“Yes, sir,” Joe said. Ben’s jaw was clenched as he caught Julia’s eye, but he left the room and didn’t slam the door.
“Your father’s right, you know,” she said, kissing his hand. “You need to rest.”
“Julia—I think I should go back to the Ponderosa,” he said.
For the tiniest second, everything froze. Carefully, she maintained the same tone as she said, “Is that what you want to do?”
“No,” he said. “But Pa needs me to be there.”
“Your father is fine,” Julia said. “I’ve already told him that if you want to stay here, he’s welcome to be here, too.”
“Too hard for him.” The boy was getting drowsier. “Needs me home.”
She pressed his hand against her chest. With the faintest grin, he started to slide it downward to her breast, and she burst out laughing. “You’re incorrigible,” she said. She leaned over to kiss him, and he reached up to hold her close.
“I love you,” he murmured against her lips.
It was as if he’d doused her with ice water. Only by the greatest effort did she not jerk away. “You need to sleep now,” she said. She laid a gentle hand on his lovely, bruised face. “We’ll talk about the rest later.” She rose and adjusted the coverlet over him.
His words reached her as her hand was on the doorknob. “I mean it,” he whispered. She looked back to see his eyes closing. Then, deliberately, she opened the door.
Ben was in the parlor, looking out the window. As she came into the room, he turned to her, the question plain on his face.
“He wants to go back to the Ponderosa,” she said. “He’s asleep now. As soon as he’s awake, you can go.”
“Thank you,” said Ben. His eyes asked, but he gave no voice to his thoughts.
“Don’t thank me. He made his own decision,” said Julia, betraying no emotion. “Now, if you’ll excuse me, I need to go and check on things downstairs.” She was out the door and sweeping down the stairs before Ben could speak.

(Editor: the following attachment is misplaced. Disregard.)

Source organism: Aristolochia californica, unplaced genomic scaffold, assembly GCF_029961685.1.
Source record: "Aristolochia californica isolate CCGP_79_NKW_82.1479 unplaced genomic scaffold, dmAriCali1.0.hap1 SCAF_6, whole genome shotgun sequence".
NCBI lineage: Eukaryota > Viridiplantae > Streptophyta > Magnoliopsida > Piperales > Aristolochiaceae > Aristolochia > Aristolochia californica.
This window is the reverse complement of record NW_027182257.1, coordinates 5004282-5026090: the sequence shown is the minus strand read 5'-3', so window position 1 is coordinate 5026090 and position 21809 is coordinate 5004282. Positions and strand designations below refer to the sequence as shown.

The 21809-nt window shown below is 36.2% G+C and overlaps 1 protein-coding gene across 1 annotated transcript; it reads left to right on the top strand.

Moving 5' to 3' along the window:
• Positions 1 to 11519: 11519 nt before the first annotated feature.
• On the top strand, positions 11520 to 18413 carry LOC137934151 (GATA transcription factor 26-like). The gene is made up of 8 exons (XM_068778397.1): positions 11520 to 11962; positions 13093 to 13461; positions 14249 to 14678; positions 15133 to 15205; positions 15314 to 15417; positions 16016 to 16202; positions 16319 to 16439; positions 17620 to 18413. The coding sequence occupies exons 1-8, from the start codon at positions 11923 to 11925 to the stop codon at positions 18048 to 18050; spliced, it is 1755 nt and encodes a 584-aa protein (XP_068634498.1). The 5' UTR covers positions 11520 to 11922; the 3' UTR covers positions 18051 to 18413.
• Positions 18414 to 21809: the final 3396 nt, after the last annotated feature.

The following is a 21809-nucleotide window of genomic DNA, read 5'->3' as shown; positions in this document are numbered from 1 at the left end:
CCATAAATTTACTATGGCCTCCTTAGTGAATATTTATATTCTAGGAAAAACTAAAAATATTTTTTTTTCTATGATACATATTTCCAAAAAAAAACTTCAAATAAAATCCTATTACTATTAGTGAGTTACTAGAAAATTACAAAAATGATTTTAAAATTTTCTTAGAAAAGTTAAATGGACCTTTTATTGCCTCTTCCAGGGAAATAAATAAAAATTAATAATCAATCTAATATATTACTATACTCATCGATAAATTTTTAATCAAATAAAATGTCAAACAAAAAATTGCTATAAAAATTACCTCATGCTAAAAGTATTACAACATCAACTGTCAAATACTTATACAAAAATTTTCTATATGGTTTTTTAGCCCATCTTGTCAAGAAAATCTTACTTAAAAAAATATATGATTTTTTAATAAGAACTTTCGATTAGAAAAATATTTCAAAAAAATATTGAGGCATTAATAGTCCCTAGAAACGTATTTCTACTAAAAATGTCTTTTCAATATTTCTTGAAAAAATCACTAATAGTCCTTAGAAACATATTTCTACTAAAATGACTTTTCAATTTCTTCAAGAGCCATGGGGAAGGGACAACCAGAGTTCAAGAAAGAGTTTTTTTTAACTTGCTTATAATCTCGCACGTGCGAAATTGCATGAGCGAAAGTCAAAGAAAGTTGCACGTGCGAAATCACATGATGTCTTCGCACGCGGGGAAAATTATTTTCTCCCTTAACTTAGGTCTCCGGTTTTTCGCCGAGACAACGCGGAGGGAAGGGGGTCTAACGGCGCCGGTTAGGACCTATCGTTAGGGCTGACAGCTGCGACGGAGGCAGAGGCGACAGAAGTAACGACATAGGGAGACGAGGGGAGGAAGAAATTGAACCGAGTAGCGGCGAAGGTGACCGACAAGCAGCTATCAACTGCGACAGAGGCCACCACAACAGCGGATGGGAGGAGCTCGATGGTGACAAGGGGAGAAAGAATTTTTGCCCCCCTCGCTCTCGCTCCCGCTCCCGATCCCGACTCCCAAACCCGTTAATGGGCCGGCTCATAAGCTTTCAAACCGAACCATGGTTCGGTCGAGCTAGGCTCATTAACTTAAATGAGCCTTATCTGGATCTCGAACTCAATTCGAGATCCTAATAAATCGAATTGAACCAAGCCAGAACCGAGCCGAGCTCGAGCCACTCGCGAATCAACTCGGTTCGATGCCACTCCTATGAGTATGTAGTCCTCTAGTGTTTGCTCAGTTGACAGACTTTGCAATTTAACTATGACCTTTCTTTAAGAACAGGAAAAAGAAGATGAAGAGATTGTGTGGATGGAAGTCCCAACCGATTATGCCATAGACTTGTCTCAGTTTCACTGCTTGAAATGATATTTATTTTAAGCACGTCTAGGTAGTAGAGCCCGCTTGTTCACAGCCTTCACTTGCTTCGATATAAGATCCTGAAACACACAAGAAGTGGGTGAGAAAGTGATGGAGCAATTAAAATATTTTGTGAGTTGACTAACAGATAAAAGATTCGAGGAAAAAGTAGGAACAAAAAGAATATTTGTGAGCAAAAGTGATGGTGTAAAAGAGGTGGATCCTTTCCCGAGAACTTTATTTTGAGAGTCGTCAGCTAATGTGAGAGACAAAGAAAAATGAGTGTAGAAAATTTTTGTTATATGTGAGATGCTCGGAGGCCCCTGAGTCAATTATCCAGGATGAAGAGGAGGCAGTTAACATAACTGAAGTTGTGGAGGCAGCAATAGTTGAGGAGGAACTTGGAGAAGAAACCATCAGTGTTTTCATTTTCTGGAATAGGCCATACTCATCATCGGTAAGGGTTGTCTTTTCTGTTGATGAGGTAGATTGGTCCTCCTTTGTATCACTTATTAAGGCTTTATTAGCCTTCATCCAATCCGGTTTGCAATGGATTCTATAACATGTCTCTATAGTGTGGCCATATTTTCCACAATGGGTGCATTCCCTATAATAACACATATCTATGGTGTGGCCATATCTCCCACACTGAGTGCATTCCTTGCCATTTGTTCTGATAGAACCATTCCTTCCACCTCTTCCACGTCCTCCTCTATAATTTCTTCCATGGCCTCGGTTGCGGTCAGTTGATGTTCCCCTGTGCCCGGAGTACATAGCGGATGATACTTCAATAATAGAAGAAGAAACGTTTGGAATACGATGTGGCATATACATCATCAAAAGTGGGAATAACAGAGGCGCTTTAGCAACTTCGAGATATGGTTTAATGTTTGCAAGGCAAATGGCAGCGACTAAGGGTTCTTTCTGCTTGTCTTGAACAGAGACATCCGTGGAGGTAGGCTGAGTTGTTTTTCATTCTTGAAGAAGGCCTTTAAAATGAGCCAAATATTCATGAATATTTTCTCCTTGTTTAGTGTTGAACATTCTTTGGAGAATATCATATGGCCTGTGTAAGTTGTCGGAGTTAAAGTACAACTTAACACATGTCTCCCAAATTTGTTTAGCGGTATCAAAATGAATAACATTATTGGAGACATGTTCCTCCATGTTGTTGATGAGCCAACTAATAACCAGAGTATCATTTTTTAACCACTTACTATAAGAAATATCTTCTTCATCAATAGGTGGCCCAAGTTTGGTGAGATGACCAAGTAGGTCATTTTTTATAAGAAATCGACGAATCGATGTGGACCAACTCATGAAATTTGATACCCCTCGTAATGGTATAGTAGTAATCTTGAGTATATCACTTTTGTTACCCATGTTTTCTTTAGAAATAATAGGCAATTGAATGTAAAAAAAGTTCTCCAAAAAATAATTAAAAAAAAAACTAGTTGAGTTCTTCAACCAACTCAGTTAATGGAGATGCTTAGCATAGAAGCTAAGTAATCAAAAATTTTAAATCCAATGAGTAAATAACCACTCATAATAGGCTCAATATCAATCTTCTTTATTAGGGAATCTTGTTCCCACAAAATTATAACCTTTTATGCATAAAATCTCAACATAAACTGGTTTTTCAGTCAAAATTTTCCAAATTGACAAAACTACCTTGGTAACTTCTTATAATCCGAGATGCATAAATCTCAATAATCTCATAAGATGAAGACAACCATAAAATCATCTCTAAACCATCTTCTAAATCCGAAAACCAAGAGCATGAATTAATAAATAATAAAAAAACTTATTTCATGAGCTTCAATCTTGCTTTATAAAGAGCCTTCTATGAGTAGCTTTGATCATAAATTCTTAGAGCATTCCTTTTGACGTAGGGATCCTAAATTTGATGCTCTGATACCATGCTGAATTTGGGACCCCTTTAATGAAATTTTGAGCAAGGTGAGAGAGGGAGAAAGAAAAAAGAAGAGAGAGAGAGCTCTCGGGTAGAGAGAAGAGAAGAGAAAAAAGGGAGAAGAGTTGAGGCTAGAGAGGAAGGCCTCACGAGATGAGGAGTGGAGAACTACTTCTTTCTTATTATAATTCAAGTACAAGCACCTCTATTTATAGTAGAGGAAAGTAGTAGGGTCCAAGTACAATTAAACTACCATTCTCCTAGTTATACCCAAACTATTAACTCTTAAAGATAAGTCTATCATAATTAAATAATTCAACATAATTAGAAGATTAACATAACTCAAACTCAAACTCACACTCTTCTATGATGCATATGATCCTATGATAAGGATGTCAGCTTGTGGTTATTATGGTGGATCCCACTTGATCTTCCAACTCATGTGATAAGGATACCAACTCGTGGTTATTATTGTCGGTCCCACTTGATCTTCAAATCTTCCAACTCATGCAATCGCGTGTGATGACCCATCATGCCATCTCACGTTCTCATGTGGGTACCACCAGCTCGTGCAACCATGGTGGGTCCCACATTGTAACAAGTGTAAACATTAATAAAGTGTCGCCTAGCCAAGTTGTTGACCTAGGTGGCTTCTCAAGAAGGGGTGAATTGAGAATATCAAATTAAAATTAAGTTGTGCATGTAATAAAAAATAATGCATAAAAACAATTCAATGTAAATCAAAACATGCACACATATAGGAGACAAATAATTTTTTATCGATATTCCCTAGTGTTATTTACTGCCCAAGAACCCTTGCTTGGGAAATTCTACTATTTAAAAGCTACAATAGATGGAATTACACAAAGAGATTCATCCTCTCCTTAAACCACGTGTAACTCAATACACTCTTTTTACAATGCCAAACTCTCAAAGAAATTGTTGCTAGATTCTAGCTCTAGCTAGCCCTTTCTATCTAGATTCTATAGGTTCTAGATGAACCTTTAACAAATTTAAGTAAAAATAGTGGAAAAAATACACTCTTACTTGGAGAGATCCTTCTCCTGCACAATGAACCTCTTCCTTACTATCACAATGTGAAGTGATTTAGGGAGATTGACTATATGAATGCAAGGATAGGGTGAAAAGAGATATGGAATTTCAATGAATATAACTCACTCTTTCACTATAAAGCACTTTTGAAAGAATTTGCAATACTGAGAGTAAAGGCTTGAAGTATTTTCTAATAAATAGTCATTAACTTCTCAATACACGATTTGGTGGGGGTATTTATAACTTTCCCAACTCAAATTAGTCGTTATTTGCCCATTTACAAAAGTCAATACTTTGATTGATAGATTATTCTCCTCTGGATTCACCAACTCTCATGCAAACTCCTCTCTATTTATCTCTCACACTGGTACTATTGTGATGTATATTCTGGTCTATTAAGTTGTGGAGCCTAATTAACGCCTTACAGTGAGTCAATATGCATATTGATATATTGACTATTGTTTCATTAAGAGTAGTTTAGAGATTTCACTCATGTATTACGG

* * * * * * * * * *
She sensed his presence in the moment before he spoke. “Hello, Julia,” Little Joe said, his voice quiet under the din.
Julia turned, deliberately cheerful and professional. “Well, you look much better than the last time I saw you,” she said, immediately breaking her first resolution, which was to make no mention of their past.
He smiled. “I’m feeling much better,” he said. His eyes were questioning, but her defenses were solid.
“It’s good to see you again,” she said brightly. She started to turn away, but his hand on her arm stopped her.
“You never answered my letters,” he said. During his recuperation, he’d sent notes into town nearly every day.
“I’m not much of a letter writer,” she said.
“I invited you out to the Ponderosa,” he said.
“I know,” she admitted. “It didn’t seem like a good idea.” She smiled as if she felt like it. “It’s good to see you again,” she repeated. “Now, if you’ll excuse me—”
“No.” His hand tightened on her arm, just a bit. “Not until you tell me why.”
“Why you don’t want to see me.”
“What makes you think I don’t want to see you?”
“The past two weeks,” said Little Joe. The pain in his eyes was undeniable. He was going to have to learn to bluff a lot better if he was ever to play poker without losing his shirt. In his face, she could see it all: his growing hurt and confusion as each new day passed with no message from her, the attempts by his brothers to distract him and jolly him along, the efforts by his father to explain how she came from a different world and maybe this was all for the best, after all.
She’d stayed downstairs, laughing and chatting with customers until she looked up to see Ben helping Joe down the stairs. The boy was too pale under his bruises and clearly unsteady on his feet. Without thinking, she hurried to help Ben get him to a chair, and then she knelt beside Joe. “Are you sure you want to do this today?” she asked. “You can wait until tomorrow if you want.”